The best way to maintain optimal control over your shave and avoid as much bare skin as possible is to use a single bladed razor. It might seem like a single bladed razor rakes much longer, but the time difference isn’t that substantial once you’ve mastered your technique.
Safety Razors, Straight Razors, and Shavettes
Safety razors, shavettes, and straight razors all have one thing in common: having one blade, because that’s all they need to give you a clean, close shave. A single bladed razor with a high quality blade gives you complete control. You’re only shaving where there’s hair, and when it’s gone, there are no more blades passing over the smooth spots.
If you’ve used cartridge razors your whole life, a safety razor might feel most intuitive in your hand. It has the familiar handle and head shape, so using it won’t feel like a foreign concept. Safety razors have one double edged blade backed by a safety guard.
The safety guard is designed to help you find the proper angle. You don’t want to go straight down or straight across with a single razor blade. The razor needs to make contact with your skin at the proper upward angle to catch and remove hair without snagging across the skin. The safety guard makes it easier to find this angle, but it won’t do all the work for you.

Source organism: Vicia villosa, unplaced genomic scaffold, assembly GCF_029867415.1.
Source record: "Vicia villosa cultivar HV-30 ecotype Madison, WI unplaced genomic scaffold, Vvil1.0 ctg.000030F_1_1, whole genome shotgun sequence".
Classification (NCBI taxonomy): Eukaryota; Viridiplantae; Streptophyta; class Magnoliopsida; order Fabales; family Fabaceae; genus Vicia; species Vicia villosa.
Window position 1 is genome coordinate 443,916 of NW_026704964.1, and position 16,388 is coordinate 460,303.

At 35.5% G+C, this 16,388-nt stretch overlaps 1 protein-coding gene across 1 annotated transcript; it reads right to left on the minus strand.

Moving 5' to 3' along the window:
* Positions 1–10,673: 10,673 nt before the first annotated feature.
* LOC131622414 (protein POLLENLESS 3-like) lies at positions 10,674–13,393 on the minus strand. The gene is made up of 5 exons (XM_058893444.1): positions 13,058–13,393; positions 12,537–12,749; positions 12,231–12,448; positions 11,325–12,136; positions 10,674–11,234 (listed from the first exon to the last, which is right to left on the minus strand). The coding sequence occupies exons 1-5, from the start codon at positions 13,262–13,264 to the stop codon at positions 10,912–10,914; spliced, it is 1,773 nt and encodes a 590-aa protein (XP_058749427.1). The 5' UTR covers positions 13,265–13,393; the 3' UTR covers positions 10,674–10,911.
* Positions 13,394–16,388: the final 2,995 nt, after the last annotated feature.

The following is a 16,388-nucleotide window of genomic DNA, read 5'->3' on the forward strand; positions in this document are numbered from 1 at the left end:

Safety razors require a bit of a learning process. If you’re patient and avoid applying any kind of pressure with the razor, you’ll begin to see how some angles work better than others at effortlessly removing the hair.
Straight razors and shavettes are the same design, but with one major difference. A straight razor has a blade that mimics a knife. It’s meant to be maintained and used for years. A shavette is nearly identical, but for the fact that the blade is replaceable. Shavettes are easier to maintain, making them among the most popular style of straight razor.
Shavettes and straight razors are single-bladed razors without a guard. The handle is much different. This comes with a few advantages and disadvantages. The obvious disadvantage is that you’re completely left to your own devices. There’s no safety guard to protect you. The advantage is that your view is unobstructed, so you can accurately observe the angle and watch what’s happening.